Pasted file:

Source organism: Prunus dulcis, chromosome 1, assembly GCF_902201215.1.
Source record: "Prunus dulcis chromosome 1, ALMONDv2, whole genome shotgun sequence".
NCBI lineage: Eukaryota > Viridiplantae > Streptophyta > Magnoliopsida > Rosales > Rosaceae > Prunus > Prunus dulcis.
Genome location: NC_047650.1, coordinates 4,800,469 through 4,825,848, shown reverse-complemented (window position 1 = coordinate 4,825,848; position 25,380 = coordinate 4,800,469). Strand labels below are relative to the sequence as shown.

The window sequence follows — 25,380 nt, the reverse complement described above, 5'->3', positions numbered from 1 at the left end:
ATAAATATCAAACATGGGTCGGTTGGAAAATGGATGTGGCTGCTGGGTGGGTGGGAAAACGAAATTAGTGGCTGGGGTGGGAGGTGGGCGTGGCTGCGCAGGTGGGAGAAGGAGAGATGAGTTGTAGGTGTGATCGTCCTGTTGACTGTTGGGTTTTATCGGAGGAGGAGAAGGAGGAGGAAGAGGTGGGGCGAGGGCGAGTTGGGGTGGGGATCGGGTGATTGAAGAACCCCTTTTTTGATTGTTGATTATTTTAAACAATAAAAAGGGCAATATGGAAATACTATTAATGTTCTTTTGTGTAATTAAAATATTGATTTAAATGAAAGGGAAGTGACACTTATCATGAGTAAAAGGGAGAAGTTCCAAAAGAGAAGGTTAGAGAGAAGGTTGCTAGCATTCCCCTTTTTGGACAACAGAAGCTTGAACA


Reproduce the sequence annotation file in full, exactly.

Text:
Source organism: Prunus dulcis, chromosome 1, assembly GCF_902201215.1.
Source record: "Prunus dulcis chromosome 1, ALMONDv2, whole genome shotgun sequence".
NCBI lineage: Eukaryota > Viridiplantae > Streptophyta > Magnoliopsida > Rosales > Rosaceae > Prunus > Prunus dulcis.
Genome location: NC_047650.1, coordinates 4,800,469 through 4,825,848, shown reverse-complemented (window position 1 = coordinate 4,825,848; position 25,380 = coordinate 4,800,469). Strand labels below are relative to the sequence as shown.

The window sequence follows — 25,380 nt, the reverse complement described above, 5'->3', positions numbered from 1 at the left end:
ATAAATATCAAACATGGGTCGGTTGGAAAATGGATGTGGCTGCTGGGTGGGTGGGAAAACGAAATTAGTGGCTGGGGTGGGAGGTGGGCGTGGCTGCGCAGGTGGGAGAAGGAGAGATGAGTTGTAGGTGTGATCGTCCTGTTGACTGTTGGGTTTTATCGGAGGAGGAGAAGGAGGAGGAAGAGGTGGGGCGAGGGCGAGTTGGGGTGGGGATCGGGTGATTGAAGAACCCCTTTTTTGATTGTTGATTATTTTAAACAATAAAAAGGGCAATATGGAAATACTATTAATGTTCTTTTGTGTAATTAAAATATTGATTTAAATGAAAGGGAAGTGACACTTATCATGAGTAAAAGGGAGAAGTTCCAAAAGAGAAGGTTAGAGAGAAGGTTGCTAGCATTCCCCTTTTTGGACAACAGAAGCTTGAACA